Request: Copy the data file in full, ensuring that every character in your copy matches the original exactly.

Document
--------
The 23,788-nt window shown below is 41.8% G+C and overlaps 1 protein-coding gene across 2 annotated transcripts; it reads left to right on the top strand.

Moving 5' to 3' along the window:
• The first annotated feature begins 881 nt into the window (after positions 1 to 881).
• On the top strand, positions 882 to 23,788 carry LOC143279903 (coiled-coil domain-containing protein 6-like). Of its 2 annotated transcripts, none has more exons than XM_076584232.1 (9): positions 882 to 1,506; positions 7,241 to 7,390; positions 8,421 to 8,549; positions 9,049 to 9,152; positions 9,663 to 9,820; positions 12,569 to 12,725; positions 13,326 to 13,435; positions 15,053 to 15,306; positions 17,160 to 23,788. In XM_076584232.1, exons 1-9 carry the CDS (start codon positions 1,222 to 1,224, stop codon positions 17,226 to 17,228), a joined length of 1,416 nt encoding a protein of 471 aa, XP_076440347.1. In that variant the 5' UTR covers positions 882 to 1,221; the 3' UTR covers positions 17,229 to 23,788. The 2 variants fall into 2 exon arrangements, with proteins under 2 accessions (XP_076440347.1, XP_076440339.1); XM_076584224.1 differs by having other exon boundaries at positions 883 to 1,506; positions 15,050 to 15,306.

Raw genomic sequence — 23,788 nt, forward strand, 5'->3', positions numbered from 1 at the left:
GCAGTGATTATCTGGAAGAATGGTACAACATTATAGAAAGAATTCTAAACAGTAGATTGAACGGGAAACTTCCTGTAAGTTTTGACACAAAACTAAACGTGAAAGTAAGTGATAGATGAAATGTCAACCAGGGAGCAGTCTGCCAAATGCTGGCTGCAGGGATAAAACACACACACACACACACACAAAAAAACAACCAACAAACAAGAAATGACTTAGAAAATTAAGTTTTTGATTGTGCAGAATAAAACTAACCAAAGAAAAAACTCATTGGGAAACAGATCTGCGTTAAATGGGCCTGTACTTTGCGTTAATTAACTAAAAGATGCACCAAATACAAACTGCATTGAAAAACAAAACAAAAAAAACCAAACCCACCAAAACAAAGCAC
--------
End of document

The 23,788-nt window shown below is 41.8% G+C and overlaps 1 protein-coding gene across 2 annotated transcripts; it reads left to right on the top strand.

Moving 5' to 3' along the window:
• The first annotated feature begins 881 nt into the window (after positions 1 to 881).
• On the top strand, positions 882 to 23,788 carry LOC143279903 (coiled-coil domain-containing protein 6-like). Of its 2 annotated transcripts, none has more exons than XM_076584232.1 (9): positions 882 to 1,506; positions 7,241 to 7,390; positions 8,421 to 8,549; positions 9,049 to 9,152; positions 9,663 to 9,820; positions 12,569 to 12,725; positions 13,326 to 13,435; positions 15,053 to 15,306; positions 17,160 to 23,788. In XM_076584232.1, exons 1-9 carry the CDS (start codon positions 1,222 to 1,224, stop codon positions 17,226 to 17,228), a joined length of 1,416 nt encoding a protein of 471 aa, XP_076440347.1. In that variant the 5' UTR covers positions 882 to 1,221; the 3' UTR covers positions 17,229 to 23,788. The 2 variants fall into 2 exon arrangements, with proteins under 2 accessions (XP_076440347.1, XP_076440339.1); XM_076584224.1 differs by having other exon boundaries at positions 883 to 1,506; positions 15,050 to 15,306.

Raw genomic sequence — 23,788 nt, forward strand, 5'->3', positions numbered from 1 at the left:
GCAGTGATTATCTGGAAGAATGGTACAACATTATAGAAAGAATTCTAAACAGTAGATTGAACGGGAAACTTCCTGTAAGTTTTGACACAAAACTAAACGTGAAAGTAAGTGATAGATGAAATGTCAACCAGGGAGCAGTCTGCCAAATGCTGGCTGCAGGGATAAAACACACACACACACACACACAAAAAAACAACCAACAAACAAGAAATGACTTAGAAAATTAAGTTTTTGATTGTGCAGAATAAAACTAACCAAAGAAAAAACTCATTGGGAAACAGATCTGCGTTAAATGGGCCTGTACTTTGCGTTAATTAACTAAAAGATGCACCAAATACAAACTGCATTGAAAAACAAAACAAAAAAAACCAAACCCACCAAAACAAAGCAC